Besides knowing the Laws in detail, which is the mitzvah of Talmud torah, Rambam suggests that one should step back and contemplate the Laws in their entirety how perfect and just they are. By placing this contemplation together with contemplation of the universe, Rambam is telling us that both contemplations have the same purpose and result. Just as contemplating the elegance of the universe points us to God so too the justice and equity of His Laws point us to Him. MN here is thus an expansion of what he said in Sefer Hamitzvot, a kind of Gemara to a Mishnah. Seeman explains that now we understand how the chapters about Ta’amei Hamitzvot are sandwiched between the chapters that talk about Providence and the last chapters which talk about devotional worship. It is the Ta’amei Hamitzvot that when the Mitzvot are contemplated from their perspective lead to that devotional worship. It also explains the seemingly mundane reasons for the commandments, it is the contemplation of these reasons that lead us to be aware through the Mitzvot God’s wisdom in promulgating these Laws and we gain a conception of Him. It is the latter idea that I would like to expand a little upon and that has been central to my thinking in the short time since I read the article.
The Law changes the individual and society by inculcating good habits and beliefs thus changing the way people act with each other, individuals as well as nations, by being more equitable and just. These habits and beliefs indeed changed the course of human history. Judaism has influenced the trajectory of western civilization and by extension the rest of humanity. Contemplating how these Laws started at Sinai with Moshe Rabbeinu, have changed the course of human history, one apprehends the wisdom of God the Giver of these Laws, and we develop a conception of His Being. So when Rambam defines the third commandment to love God as contemplating His commandments and his works, he is talking about this type of contemplation not the details of the Law. When Rambam explains that Korbanot are a concession to human frailty, he is telling us that they are there to help us in the process of abandoning idolatry, the bane of humanity, the great barrier to scientific understanding of the universe. (See my article in Hakirah on the subject here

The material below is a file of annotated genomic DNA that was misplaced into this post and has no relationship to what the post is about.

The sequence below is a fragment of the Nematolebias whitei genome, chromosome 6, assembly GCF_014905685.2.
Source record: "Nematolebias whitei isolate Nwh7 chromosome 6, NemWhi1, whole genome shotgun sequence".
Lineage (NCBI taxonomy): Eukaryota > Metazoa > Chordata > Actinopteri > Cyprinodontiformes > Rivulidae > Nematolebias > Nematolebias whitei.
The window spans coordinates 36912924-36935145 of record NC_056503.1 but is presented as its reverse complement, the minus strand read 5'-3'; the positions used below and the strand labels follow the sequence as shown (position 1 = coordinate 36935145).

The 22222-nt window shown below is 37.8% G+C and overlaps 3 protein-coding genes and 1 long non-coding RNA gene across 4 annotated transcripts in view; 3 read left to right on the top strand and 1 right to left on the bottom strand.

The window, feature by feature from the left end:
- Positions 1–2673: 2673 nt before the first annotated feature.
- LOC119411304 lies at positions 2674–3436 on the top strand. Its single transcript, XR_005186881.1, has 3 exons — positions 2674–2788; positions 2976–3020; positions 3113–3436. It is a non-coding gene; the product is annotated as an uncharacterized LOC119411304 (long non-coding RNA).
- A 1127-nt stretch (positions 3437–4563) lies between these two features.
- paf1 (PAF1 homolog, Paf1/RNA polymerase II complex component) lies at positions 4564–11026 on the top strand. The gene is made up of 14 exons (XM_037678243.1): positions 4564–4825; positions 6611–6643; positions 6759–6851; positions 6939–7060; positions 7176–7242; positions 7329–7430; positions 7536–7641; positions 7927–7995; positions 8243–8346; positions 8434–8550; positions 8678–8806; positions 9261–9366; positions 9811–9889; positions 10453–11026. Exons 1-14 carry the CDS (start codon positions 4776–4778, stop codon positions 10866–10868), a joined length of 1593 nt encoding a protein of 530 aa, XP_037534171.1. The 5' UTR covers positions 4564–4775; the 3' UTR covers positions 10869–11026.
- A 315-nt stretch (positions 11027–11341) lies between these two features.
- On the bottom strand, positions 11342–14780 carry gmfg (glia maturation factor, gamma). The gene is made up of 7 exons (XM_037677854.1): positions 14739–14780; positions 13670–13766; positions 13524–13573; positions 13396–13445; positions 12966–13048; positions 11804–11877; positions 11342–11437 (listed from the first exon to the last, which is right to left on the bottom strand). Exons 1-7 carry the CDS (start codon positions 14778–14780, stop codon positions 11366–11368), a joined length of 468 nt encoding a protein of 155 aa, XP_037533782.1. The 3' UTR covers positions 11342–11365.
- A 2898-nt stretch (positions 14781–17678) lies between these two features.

) When justice is done equitably society is impacted and consequently the trajectory of that society is affected as are those impacted by that society. Sometimes the Law be not work for an individual, but the Law is still valid because it is good for the great majority of people and impacts society favorably (see MN 3:34). This contemplation is the underlying purpose of the need to know the Ta’amei Hamitzvot. This idea also dovetails with Rambam’s concept of providence – Hashgacha as I explained Providence in my article here. All actions have consequences and if one calibrates his action to conform with God’s will and plan, one is acting within the parameters of providence otherwise ones actions are purely chance. The Mitzvot have propelled mankind along the path of divine Providence. Contemplation of that confirms and illuminates how one understands God’s will and wisdom, pointing to His existence and a conception of how He acts.
Professor Seeman has contributed greatly with his article to a better understanding of the thinking of the Great Eagle and has completely answered all criticism of his Ta’amei Hamitzvot. Understanding the Ta’amei Hamitzvot in this context has made what seemed a mundane and historical explanation of many Mitzvot into an intense religious experience.
This short post does not do justice to Professor Seeman’s article which should be read in its entirety, but it triggered some thoughts which I wanted to put down on paper.
(See also Ibn Ezra on Tehillim 19:8 and Redak on the same verse who probably got it from Ibn Ezra which could be read in a similar vein.)